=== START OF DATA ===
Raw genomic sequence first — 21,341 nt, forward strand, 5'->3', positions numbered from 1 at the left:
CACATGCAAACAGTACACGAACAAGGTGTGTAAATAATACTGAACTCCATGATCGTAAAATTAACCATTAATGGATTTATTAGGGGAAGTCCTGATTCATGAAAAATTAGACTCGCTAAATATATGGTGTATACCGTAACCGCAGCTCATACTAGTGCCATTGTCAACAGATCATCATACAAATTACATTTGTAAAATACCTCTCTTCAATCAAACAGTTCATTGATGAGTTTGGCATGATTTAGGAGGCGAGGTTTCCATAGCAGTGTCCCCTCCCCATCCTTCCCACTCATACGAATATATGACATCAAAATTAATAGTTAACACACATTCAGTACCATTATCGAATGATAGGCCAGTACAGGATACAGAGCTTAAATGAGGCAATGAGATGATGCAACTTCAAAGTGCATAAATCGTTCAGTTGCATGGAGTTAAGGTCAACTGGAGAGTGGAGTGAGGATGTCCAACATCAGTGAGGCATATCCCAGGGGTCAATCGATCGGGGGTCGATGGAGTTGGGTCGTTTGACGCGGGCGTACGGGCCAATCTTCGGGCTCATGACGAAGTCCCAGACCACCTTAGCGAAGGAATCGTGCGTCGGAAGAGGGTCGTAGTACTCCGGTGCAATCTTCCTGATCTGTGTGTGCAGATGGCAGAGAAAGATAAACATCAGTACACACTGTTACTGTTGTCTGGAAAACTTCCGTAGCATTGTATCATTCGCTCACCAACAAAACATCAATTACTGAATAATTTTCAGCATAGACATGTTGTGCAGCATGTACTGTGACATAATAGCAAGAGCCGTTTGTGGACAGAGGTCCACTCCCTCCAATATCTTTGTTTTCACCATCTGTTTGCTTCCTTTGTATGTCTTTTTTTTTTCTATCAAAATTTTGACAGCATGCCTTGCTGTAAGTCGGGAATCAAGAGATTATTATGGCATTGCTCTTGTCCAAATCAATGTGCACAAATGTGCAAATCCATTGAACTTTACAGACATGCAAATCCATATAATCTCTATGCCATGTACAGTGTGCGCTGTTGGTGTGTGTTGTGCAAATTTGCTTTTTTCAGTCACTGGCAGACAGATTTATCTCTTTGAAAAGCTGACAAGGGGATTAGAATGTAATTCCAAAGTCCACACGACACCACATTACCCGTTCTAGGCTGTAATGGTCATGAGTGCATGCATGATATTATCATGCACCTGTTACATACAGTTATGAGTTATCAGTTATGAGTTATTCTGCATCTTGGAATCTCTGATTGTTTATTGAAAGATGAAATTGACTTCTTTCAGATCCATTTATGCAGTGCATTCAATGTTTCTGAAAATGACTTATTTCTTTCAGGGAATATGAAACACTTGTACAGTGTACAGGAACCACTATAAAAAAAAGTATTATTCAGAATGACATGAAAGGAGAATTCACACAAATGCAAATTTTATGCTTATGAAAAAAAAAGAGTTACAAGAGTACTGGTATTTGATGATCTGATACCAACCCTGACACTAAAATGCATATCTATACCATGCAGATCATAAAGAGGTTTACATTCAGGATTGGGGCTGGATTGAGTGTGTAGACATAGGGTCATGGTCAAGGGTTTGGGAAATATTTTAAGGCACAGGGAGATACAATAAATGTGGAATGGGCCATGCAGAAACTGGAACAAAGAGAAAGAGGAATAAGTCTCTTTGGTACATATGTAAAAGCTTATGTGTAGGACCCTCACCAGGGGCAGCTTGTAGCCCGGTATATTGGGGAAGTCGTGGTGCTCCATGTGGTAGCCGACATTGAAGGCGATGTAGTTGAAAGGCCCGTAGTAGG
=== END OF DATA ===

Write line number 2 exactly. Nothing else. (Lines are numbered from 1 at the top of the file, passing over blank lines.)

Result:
CACATGCAAACAGTACACGAACAAGGTGTGTAAATAATACTGAACTCCATGATCGTAAAATTAACCATTAATGGATTTATTAGGGGAAGTCCTGATTCATGAAAAATTAGACTCGCTAAATATATGGTGTATACCGTAACCGCAGCTCATACTAGTGCCATTGTCAACAGATCATCATACAAATTACATTTGTAAAATACCTCTCTTCAATCAAACAGTTCATTGATGAGTTTGGCATGATTTAGGAGGCGAGGTTTCCATAGCAGTGTCCCCTCCCCATCCTTCCCACTCATACGAATATATGACATCAAAATTAATAGTTAACACACATTCAGTACCATTATCGAATGATAGGCCAGTACAGGATACAGAGCTTAAATGAGGCAATGAGATGATGCAACTTCAAAGTGCATAAATCGTTCAGTTGCATGGAGTTAAGGTCAACTGGAGAGTGGAGTGAGGATGTCCAACATCAGTGAGGCATATCCCAGGGGTCAATCGATCGGGGGTCGATGGAGTTGGGTCGTTTGACGCGGGCGTACGGGCCAATCTTCGGGCTCATGACGAAGTCCCAGACCACCTTAGCGAAGGAATCGTGCGTCGGAAGAGGGTCGTAGTACTCCGGTGCAATCTTCCTGATCTGTGTGTGCAGATGGCAGAGAAAGATAAACATCAGTACACACTGTTACTGTTGTCTGGAAAACTTCCGTAGCATTGTATCATTCGCTCACCAACAAAACATCAATTACTGAATAATTTTCAGCATAGACATGTTGTGCAGCATGTACTGTGACATAATAGCAAGAGCCGTTTGTGGACAGAGGTCCACTCCCTCCAATATCTTTGTTTTCACCATCTGTTTGCTTCCTTTGTATGTCTTTTTTTTTTCTATCAAAATTTTGACAGCATGCCTTGCTGTAAGTCGGGAATCAAGAGATTATTATGGCATTGCTCTTGTCCAAATCAATGTGCACAAATGTGCAAATCCATTGAACTTTACAGACATGCAAATCCATATAATCTCTATGCCATGTACAGTGTGCGCTGTTGGTGTGTGTTGTGCAAATTTGCTTTTTTCAGTCACTGGCAGACAGATTTATCTCTTTGAAAAGCTGACAAGGGGATTAGAATGTAATTCCAAAGTCCACACGACACCACATTACCCGTTCTAGGCTGTAATGGTCATGAGTGCATGCATGATATTATCATGCACCTGTTACATACAGTTATGAGTTATCAGTTATGAGTTATTCTGCATCTTGGAATCTCTGATTGTTTATTGAAAGATGAAATTGACTTCTTTCAGATCCATTTATGCAGTGCATTCAATGTTTCTGAAAATGACTTATTTCTTTCAGGGAATATGAAACACTTGTACAGTGTACAGGAACCACTATAAAAAAAAGTATTATTCAGAATGACATGAAAGGAGAATTCACACAAATGCAAATTTTATGCTTATGAAAAAAAAAGAGTTACAAGAGTACTGGTATTTGATGATCTGATACCAACCCTGACACTAAAATGCATATCTATACCATGCAGATCATAAAGAGGTTTACATTCAGGATTGGGGCTGGATTGAGTGTGTAGACATAGGGTCATGGTCAAGGGTTTGGGAAATATTTTAAGGCACAGGGAGATACAATAAATGTGGAATGGGCCATGCAGAAACTGGAACAAAGAGAAAGAGGAATAAGTCTCTTTGGTACATATGTAAAAGCTTATGTGTAGGACCCTCACCAGGGGCAGCTTGTAGCCCGGTATATTGGGGAAGTCGTGGTGCTCCATGTGGTAGCCGACATTGAAGGCGATGTAGTTGAAAGGCCCGTAGTAGG